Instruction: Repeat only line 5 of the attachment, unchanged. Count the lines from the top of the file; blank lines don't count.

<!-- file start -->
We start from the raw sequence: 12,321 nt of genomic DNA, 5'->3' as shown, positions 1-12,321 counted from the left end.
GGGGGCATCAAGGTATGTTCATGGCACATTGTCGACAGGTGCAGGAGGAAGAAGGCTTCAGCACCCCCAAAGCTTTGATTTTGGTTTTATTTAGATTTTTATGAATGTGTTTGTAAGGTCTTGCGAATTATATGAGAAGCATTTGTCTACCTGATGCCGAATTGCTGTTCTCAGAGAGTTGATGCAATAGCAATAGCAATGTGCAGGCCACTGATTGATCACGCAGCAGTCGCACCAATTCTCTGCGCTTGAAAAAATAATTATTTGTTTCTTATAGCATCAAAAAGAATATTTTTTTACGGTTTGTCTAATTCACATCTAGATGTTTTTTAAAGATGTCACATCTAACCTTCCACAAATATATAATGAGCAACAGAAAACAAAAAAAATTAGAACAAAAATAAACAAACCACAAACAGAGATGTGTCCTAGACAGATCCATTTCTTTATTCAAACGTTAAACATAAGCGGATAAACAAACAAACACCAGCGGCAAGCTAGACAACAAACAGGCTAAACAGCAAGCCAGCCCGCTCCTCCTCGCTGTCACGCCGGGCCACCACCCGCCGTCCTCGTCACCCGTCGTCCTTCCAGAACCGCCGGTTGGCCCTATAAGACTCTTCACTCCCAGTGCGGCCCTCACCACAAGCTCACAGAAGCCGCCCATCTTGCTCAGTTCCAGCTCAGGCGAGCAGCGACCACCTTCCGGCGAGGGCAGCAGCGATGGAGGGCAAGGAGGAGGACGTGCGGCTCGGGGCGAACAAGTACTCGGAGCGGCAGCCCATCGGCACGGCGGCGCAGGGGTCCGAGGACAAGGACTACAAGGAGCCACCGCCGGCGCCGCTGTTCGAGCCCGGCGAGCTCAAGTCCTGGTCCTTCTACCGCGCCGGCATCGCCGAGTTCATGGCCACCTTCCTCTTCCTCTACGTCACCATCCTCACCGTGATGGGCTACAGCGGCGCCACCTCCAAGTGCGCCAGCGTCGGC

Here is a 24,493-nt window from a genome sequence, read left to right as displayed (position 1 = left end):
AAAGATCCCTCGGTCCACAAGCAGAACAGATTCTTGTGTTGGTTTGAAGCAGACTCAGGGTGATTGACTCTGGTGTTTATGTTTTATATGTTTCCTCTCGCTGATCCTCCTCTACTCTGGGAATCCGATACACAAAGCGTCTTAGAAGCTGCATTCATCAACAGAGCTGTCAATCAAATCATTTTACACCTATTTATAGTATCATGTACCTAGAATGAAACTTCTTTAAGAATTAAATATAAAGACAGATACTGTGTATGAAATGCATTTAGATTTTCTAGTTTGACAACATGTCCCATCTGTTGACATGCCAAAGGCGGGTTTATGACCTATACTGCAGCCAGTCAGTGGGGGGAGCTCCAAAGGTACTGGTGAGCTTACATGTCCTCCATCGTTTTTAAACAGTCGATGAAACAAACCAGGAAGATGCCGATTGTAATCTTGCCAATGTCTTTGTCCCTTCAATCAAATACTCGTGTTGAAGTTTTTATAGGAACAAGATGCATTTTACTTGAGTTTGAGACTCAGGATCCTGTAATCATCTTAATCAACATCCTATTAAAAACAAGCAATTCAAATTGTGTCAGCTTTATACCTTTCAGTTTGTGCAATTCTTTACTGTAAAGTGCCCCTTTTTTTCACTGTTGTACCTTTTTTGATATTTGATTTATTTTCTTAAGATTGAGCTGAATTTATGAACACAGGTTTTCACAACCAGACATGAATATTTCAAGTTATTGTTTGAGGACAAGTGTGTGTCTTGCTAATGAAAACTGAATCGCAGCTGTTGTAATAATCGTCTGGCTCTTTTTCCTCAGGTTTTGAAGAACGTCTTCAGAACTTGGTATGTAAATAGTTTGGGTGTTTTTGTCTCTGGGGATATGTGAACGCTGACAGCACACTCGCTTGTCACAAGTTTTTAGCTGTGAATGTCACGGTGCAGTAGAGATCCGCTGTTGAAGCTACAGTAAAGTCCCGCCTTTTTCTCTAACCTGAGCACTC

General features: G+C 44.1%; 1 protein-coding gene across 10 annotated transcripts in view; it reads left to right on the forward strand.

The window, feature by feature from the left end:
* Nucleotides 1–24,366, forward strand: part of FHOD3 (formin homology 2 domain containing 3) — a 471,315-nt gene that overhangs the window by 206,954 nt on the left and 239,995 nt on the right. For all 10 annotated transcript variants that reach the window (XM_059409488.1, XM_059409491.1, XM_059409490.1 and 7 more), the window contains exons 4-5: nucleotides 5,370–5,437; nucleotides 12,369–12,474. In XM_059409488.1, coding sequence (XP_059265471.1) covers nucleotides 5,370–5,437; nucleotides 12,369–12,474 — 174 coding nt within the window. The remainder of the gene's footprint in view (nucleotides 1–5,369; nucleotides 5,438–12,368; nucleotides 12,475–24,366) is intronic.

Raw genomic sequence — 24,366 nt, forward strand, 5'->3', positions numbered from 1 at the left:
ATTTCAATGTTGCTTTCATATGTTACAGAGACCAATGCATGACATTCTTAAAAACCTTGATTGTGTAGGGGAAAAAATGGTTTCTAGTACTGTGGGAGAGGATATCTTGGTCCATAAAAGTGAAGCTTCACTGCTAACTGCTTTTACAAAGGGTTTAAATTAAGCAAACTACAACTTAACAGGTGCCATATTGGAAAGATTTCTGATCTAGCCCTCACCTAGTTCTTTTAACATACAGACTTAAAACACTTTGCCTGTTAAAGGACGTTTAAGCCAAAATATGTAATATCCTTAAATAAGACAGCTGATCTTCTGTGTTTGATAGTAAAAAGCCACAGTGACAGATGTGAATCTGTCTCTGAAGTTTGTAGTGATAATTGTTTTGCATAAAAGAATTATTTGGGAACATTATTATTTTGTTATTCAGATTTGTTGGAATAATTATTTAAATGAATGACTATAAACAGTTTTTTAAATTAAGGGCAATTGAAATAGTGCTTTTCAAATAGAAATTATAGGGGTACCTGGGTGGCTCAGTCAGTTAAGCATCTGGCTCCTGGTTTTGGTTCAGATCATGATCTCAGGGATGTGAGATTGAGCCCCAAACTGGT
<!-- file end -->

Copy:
General features: G+C 44.1%; 1 protein-coding gene across 10 annotated transcripts in view; it reads left to right on the forward strand.